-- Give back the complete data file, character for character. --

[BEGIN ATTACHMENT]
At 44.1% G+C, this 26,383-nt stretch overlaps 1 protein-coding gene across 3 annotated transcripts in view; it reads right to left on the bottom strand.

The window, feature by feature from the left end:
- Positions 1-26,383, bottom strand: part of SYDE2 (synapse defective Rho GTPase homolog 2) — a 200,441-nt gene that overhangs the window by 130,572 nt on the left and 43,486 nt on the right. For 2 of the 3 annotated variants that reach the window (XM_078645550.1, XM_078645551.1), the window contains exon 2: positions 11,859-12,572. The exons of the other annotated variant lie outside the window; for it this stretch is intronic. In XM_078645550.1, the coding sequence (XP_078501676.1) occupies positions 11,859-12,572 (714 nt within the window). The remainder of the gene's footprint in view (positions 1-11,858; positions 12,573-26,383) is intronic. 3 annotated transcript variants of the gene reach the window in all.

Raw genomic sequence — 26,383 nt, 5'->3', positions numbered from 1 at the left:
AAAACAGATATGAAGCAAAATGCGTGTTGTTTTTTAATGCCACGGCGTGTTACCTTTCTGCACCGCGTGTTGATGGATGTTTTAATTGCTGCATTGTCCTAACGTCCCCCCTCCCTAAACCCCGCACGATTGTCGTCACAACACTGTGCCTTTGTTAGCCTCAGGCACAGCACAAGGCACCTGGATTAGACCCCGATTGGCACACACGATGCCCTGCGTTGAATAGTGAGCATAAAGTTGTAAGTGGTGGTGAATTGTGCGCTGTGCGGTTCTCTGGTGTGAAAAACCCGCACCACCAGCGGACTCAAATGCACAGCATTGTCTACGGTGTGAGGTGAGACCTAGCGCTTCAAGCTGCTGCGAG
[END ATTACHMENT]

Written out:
At 44.1% G+C, this 26,383-nt stretch overlaps 1 protein-coding gene across 3 annotated transcripts in view; it reads right to left on the bottom strand.

The window, feature by feature from the left end:
- Positions 1-26,383, bottom strand: part of SYDE2 (synapse defective Rho GTPase homolog 2) — a 200,441-nt gene that overhangs the window by 130,572 nt on the left and 43,486 nt on the right. For 2 of the 3 annotated variants that reach the window (XM_078645550.1, XM_078645551.1), the window contains exon 2: positions 11,859-12,572. The exons of the other annotated variant lie outside the window; for it this stretch is intronic. In XM_078645550.1, the coding sequence (XP_078501676.1) occupies positions 11,859-12,572 (714 nt within the window). The remainder of the gene's footprint in view (positions 1-11,858; positions 12,573-26,383) is intronic. 3 annotated transcript variants of the gene reach the window in all.

Raw genomic sequence — 26,383 nt, 5'->3', positions numbered from 1 at the left:
AAAACAGATATGAAGCAAAATGCGTGTTGTTTTTTAATGCCACGGCGTGTTACCTTTCTGCACCGCGTGTTGATGGATGTTTTAATTGCTGCATTGTCCTAACGTCCCCCCTCCCTAAACCCCGCACGATTGTCGTCACAACACTGTGCCTTTGTTAGCCTCAGGCACAGCACAAGGCACCTGGATTAGACCCCGATTGGCACACACGATGCCCTGCGTTGAATAGTGAGCATAAAGTTGTAAGTGGTGGTGAATTGTGCGCTGTGCGGTTCTCTGGTGTGAAAAACCCGCACCACCAGCGGACTCAAATGCACAGCATTGTCTACGGTGTGAGGTGAGACCTAGCGCTTCAAGCTGCTGCGAG